But that’s not Hanlon’s main point. His point rests on the “grievance studies” hoax perpetrated by Peter Boghossian, Helen Pluckrose, and James Lindsay (BP&L), in which they submitted phony papers, some having fabricated data, to different humanities journals. Some got accepted. From this Hanlon draws two false conclusions: that having numbers (faked data) increases the chance of a bad paper being accepted to a humanities journal, that that “we’re far too deferential to the mere idea of science.” Hanlon says this:

In actual fact, “social justice” jargon wasn’t enough — as the hoaxers initially thought — to deceive, but sprinkling in fake data did the trick better than jargon or political pieties ever could. Like Ocasio-Cortez’s critics, who trust too easily in the appearance of scientific objectivity, the hoaxed journals were more likely to buy outrageous claims if they were backed by something that looked like scientific data. It’s not that the hoax was an utter failure, nor that we shouldn’t worry about the vulnerabilities it exposed. It’s that, ironically, scientism and misplaced scientific authority actually contribute to those vulnerabilities and undermine science in the process.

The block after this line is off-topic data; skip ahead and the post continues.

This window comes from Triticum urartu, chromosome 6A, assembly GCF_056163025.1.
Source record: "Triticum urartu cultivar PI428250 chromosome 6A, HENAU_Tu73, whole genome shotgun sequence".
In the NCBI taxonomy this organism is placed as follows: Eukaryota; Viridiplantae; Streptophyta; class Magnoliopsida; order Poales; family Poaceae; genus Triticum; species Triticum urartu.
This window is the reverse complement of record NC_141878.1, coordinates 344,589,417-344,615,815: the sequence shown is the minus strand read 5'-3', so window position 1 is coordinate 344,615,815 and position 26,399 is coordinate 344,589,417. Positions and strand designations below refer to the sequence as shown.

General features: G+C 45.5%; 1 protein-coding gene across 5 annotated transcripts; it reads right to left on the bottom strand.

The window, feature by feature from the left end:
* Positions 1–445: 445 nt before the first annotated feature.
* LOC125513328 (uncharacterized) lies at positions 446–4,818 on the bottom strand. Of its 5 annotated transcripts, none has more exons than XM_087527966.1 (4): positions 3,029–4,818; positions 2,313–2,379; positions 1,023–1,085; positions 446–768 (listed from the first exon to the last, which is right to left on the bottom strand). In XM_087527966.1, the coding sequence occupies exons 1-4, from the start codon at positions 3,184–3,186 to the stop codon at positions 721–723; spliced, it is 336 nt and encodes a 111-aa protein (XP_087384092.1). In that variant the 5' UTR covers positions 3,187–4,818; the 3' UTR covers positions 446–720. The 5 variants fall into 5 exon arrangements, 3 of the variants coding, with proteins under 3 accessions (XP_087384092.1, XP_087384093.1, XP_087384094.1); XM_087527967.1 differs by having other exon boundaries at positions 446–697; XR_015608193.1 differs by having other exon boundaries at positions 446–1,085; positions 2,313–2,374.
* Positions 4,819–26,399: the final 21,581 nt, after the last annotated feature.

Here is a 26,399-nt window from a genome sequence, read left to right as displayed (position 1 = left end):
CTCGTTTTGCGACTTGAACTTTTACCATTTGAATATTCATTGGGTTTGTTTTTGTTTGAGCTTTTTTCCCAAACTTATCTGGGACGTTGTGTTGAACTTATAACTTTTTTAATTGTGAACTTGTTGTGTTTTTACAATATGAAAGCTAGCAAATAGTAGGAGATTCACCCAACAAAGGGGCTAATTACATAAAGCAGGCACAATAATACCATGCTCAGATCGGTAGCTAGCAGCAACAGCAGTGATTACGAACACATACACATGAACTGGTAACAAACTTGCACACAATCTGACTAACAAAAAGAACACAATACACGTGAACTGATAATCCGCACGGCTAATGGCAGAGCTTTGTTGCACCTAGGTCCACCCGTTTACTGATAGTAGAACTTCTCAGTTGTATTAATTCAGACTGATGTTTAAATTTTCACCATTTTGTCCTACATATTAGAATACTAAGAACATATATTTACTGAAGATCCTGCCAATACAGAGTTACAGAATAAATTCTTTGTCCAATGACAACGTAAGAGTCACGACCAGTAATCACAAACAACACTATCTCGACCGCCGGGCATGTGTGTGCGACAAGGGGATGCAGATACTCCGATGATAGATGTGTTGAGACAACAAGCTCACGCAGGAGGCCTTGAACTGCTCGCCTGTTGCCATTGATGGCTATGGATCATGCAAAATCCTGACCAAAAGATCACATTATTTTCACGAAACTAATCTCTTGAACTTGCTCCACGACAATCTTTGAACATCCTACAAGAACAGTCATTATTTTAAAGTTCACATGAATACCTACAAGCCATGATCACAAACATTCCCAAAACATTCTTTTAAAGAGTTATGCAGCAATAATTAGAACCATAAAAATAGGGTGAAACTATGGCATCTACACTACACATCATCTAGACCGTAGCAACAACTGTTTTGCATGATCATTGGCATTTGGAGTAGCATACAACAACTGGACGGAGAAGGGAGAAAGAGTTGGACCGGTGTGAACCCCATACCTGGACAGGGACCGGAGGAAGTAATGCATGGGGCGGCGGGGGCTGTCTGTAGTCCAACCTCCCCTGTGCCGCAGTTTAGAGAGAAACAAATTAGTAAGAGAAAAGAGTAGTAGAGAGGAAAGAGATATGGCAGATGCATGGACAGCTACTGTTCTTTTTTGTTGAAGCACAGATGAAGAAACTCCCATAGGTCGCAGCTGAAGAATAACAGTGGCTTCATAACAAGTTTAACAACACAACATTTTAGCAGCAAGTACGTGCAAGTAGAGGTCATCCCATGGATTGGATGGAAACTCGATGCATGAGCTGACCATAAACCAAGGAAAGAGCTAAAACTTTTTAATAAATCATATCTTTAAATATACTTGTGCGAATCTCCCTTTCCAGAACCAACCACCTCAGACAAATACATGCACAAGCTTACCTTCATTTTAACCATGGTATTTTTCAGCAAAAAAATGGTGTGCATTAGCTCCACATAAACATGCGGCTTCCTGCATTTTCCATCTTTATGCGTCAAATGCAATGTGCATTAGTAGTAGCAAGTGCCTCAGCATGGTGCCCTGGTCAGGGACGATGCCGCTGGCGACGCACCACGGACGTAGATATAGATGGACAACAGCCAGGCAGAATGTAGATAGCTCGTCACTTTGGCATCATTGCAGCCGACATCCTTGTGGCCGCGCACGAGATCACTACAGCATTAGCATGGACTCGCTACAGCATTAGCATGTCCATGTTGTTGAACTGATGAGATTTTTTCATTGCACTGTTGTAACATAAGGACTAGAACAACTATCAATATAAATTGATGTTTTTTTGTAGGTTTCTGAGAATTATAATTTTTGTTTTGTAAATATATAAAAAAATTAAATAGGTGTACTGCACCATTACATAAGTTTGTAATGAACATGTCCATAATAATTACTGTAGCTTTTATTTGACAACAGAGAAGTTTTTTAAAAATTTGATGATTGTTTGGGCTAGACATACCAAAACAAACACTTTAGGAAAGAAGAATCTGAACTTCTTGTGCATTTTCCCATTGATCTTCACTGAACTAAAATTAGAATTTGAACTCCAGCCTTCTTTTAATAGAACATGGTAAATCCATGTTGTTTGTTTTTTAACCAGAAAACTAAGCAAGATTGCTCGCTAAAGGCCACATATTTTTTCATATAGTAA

But putting the numbers of accepted vs. rejected papers divided by whether or not they included faked data into a Fisher’s exact test (papers with data: 3 accepted, 2 rejected; papers without data: 4 accepted, 11 rejected), there’s no significant difference (p = 0.2898, far from significance). So using numbers in the “hoax papers” didn’t make a significant difference. Ergo, we have no evidence that using fake data improved a paper’s acceptance. That what science can tell you.

But it hardly matters, as the point of the hoax wasn’t to show that using data helped mislead reviewers. Even if there was a difference, it wouldn’t affect BP&L’s point: that palpably ridiculous papers, with or without numbers, were accepted by humanities journals because they conformed to the journals’ ideology. In fact, if you think about another famous hoax—Alan Sokal’s famous Social Text hoax of 1996—it involved a paper that used verbal arguments rather than data. So it’s not numbers that matter. Nevertheless, Hanlon wants to claim that scientism is still at play:

So what does the latest hoax tell us about the extension of scientism into academic fields that aren’t reducible to purely scientific explanations?

Part of the answer lies in a prior hoax, perpetrated by New York University physicist Alan Sokal in 1996. Sokal got an article laden with nonsensical jargon and specious arguments accepted at Social Text, a leading (though not peer-reviewed) cultural theory journal. The infamous “Sokal Hoax” was instructive, too, because, as Social Text editors Bruce Robbins and Andrew Ross explained after Sokal went public about his actions, they didn’t accept his article out of fealty to its politics or its jargon, but rather out of trust in — perhaps even reverence for — an eminent scientist’s engagement with cultural theory.